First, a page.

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Ultimate Guide to the Best Canoe Routes in Temagami

For a trip of a lifetime, try a fly-in canoe trip. • Credit: Ontario Tourism
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Ultimate Guide to the Best Canoe Routes in Temagami

Everything you need to know to paddle in a northern paradise

Insider info to plan your next adventure. Start dreaming now.

Discovering the wilderness of Temagami inspired my passion for wilderness canoeing. At first, the sheer number of paddling options was overwhelming: the country seems purpose-built for canoe tripping, with countless lakes, rivers and creeks linked together by ancient portages. Soon feelings of intimidation morphed into an addiction.

Distant view of 2 canoes on a lake surrounded by large pine trees
Enjoy incredible backcountry canoe and camping trips in the Temagami region. Photo: Ontario Tourism

Temagami canoe routes are close enough to be easy to access (a reasonable five-hour drive from Ottawa or the Greater Toronto Area), yet far enough away to escape the crowds of near-north canoe destinations like Killarney and Algonquin provincial parks. There’s a certain magic that comes with paddling here: dipping your paddle, walking the portages and making camp places you in a historical continuum, creating intimate bonds over space and time in a wild landscape where people have been journeying by canoe for thousands of years.

Whether you're looking for a Temagami canoe route for beginners and first timers, or the fly-in canoe trip of a lifetime, we’ve got recommendations for you. Plus: Don’t miss our top picks for the best old growth hiking trails to explore on your Temagami canoe trip below.

Two people paddling a red canoe.
Canoe outfitters make canoe tripping easy and affordable. Photo: Ontario Tourism

Temagami canoe rentals 

Temagami Outfitting Company offers lightweight canoe rentals, vehicle shuttles, complete outfitting and trip planning services, as well as all-inclusive guided trips for all levels of paddlers.

11 Lakeshore Dr.
Temagami, ON P0H 2H0
(416) 835-0963

Woman presenting delicious pancakes on a platter.
Enjoy delicious meals and great lodging at Smoothwater before and after your canoe trip. Photo: Ontario Tourism

Smoothwater Outfitters and Lodge is one of Temagami’s original canoe outfitters based just north of the town of Temagami on Highway 11. Besides a variety of lodging options and great meals—a luxurious way to start and end your wilderness canoe trip—Smoothwater offers rentals, vehicle shuttles and complete canoe trip outfitting with top-notch gear.

34 Smoothwater Rd.
Temagami, ON P0H 2H0
(705) 868-6464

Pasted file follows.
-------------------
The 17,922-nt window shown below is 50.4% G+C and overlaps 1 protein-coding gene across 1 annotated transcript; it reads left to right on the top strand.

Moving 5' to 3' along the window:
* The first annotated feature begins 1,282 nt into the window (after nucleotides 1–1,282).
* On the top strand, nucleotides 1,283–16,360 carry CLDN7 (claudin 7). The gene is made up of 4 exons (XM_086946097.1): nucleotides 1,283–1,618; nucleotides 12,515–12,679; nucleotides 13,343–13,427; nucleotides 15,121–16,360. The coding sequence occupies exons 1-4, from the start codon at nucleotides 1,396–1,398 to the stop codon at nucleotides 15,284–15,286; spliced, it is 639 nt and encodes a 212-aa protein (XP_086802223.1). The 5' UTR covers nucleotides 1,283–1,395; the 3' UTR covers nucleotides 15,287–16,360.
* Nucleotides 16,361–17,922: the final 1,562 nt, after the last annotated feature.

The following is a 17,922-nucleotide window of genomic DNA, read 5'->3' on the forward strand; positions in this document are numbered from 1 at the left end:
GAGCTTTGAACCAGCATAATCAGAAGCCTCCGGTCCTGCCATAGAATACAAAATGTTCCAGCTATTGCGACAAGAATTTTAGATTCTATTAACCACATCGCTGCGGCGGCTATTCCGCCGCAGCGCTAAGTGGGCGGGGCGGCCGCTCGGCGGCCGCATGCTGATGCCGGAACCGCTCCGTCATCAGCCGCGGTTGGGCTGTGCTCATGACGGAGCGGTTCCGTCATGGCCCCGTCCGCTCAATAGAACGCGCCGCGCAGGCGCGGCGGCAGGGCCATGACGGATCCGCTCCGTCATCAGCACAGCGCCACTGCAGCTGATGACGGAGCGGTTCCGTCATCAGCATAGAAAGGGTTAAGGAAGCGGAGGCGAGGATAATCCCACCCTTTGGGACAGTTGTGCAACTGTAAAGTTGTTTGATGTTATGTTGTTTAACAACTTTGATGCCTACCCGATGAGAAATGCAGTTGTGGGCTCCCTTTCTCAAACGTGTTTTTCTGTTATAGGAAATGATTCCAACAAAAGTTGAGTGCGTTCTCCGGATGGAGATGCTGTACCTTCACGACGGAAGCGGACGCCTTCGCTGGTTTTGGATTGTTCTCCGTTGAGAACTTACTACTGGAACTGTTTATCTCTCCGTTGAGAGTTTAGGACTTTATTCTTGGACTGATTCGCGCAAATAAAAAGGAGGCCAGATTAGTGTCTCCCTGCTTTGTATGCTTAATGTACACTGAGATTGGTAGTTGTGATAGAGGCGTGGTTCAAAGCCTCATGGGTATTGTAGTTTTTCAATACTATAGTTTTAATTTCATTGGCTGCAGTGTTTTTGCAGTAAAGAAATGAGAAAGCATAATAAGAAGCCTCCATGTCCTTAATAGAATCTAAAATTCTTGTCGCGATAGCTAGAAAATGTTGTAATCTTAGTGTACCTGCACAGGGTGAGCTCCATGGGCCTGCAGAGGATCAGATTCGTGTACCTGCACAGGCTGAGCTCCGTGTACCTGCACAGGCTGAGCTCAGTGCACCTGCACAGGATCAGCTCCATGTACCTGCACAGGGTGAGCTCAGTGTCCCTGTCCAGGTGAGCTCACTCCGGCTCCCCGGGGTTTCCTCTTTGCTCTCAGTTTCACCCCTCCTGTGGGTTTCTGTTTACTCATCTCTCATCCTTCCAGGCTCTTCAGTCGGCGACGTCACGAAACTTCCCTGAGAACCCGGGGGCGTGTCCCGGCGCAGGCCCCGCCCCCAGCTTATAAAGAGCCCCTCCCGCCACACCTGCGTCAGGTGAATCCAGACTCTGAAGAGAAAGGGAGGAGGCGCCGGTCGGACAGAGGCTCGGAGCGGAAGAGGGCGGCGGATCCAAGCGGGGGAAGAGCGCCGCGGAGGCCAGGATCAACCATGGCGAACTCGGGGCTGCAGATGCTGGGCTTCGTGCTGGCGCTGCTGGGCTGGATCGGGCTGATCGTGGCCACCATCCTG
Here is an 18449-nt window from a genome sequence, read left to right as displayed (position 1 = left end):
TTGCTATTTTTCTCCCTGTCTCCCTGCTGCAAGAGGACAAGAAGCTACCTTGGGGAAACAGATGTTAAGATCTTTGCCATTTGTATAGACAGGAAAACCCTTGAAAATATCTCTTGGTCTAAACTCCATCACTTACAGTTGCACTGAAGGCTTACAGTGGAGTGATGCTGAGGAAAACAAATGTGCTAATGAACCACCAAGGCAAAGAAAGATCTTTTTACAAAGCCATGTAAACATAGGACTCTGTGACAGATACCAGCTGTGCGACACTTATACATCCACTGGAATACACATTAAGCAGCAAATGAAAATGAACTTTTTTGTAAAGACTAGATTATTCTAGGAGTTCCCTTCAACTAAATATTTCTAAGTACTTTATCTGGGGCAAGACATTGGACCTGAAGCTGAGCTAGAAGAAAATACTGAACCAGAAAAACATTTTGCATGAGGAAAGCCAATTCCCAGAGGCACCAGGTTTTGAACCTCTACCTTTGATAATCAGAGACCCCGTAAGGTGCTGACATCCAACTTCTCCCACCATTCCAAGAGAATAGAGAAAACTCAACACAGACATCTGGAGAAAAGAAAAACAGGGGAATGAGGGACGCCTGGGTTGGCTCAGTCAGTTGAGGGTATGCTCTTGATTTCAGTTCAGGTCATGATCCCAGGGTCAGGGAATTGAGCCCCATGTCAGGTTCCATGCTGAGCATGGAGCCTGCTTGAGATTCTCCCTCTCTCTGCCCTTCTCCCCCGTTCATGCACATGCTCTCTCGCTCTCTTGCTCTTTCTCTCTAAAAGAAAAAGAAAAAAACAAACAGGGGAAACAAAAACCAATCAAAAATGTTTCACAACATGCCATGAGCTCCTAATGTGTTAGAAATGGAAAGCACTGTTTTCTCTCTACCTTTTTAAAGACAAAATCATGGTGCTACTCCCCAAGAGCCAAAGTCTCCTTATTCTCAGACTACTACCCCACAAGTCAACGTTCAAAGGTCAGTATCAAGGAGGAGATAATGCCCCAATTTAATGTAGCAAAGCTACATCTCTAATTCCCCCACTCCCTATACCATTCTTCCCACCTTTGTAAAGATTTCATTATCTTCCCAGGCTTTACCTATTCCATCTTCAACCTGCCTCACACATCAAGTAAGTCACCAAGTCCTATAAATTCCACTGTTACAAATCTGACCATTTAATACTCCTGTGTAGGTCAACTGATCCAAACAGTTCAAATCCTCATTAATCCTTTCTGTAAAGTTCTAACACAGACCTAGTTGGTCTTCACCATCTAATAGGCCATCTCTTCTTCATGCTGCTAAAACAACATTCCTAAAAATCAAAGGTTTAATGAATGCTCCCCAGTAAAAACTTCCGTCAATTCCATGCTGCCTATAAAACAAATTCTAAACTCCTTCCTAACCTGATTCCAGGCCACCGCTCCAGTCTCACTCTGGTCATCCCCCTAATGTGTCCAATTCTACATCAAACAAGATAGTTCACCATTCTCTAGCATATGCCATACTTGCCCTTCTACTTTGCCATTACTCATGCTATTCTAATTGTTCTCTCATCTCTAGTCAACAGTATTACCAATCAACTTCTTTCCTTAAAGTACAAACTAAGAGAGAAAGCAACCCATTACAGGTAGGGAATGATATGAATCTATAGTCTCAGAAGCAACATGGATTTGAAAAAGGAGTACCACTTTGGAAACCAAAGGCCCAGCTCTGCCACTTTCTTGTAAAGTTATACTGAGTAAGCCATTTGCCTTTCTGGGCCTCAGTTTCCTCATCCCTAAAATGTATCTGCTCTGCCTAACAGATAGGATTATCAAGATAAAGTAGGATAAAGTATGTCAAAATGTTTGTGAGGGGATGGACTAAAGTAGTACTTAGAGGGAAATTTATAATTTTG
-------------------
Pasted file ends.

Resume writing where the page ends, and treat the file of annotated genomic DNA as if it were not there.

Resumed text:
Float plane parked on beach with a red canoe beside it.
A fly-in canoe trip is a must-do adventure. Photo: Ontario Tourism

Lakeland Airways is your best bet for Temagami fly-in canoe trips. The air base is located on the waterfront in the town of Temagami and services the area’s best wilderness lakes. Canoe rentals are also available.

25 Lakeshore Dr.
Temagami, ON P0H 2H0
(705) 569-3455

Tent and canoe on smooth rocky point at sunset.
Guided trips make it easy to camp and paddle in the Temagami wilderness. Photo: Ontario Tourism

Guided canoe trips in Temagami 

Temagami Outfitting Company offers scheduled and custom guided trips to a variety of destinations, for all ages and levels of outdoor enthusiasts.

11 Lakeshore Dr.
Temagami, ON P0H 2H0
(416) 835-0963

Wanapitei Canoe is one of Canada’s original ecotourism outfitters, with roots in Temagami. All-inclusive paddling trips include visits to Temagami’s iconic old-growth pine.

338 Caves Rd.
Douro-Dummer, ON K0L 3A0
(705) 652-3199

View of waterfalls from deck of Cabin Falls ecolodge.
View from the deck at Cabin Falls Ecolodge. Photo: Ontario Tourism

Cabin Falls Ecolodge, owned and operated by Hap and Andrea Wilson, offers authentic wilderness experiences deep within Lady Evelyn-Smoothwater Provincial Park. It is only accessible by floatplane and/or canoe.  

(705) 732-8254  

Temagami road access points for canoeing 

Central Lake Temagami Access Road 

This 18-kilometre-long gravel road serves as the main access for residents of Bear Island First Nation and Lake Temagami cottagers, so expect plenty of traffic. Turn west off of Highway 11, just south of the town of Temagami. There are two large public launches and a private marina. Free parking is available.

Iceland Lake 

A pull-off on the south side of the Central Lake Temagami Access Road, about five kilometres from Highway 11 provides free parking for canoeists setting off on Iceland Lake.

Temagami, Highway 11 

There are multiple options for launching a canoe in the town of Temagami, and paddling east (Snake Island Lake) or west (Lake Temagami). Arrange parking with Temagami Outfitting Company or Lakeland Airways.

This Ontario Park offers drive-in campsites, a comfort station with showers and a quiet launch site on Lake Temagami, located off of Highway 11 only a few kilometres south of the town of Temagami.

Red Squirrel Road 

Turn west off of Highway 11 about 10 kilometres north of Temagami. This gravel road runs 29 kilometres to Red Squirrel Lake (free parking is available) and 35 kilometres to Camp Wanapitei at Sandy Inlet. Driving conditions vary, beware of logging trucks.

Anima Nipissing Lake 

A good, 10-kilometre-long gravel road leads west from Highway 11 just south of the village of Latchford. There is plenty of free parking and a public launch.

two men sitting on ground at a campsite
Find your perfect backcountry campsite. Photo: Ontario Tourism

Canoe Trip Reservations in Temagami 

Six Ontario Parks in the Temagami area require permits for overnight camping for all visitors:

Study your route carefully to determine where permits are required (camping is free for Canadian residents on Crown land and conservation reserves) or work with a local outfitter. Permits are available from local outfitters, at the Finlayson Point Provincial Park Gatehouse, or through Ontario Parks’ online reservation system. For more information on how to obtain your permit online, click here.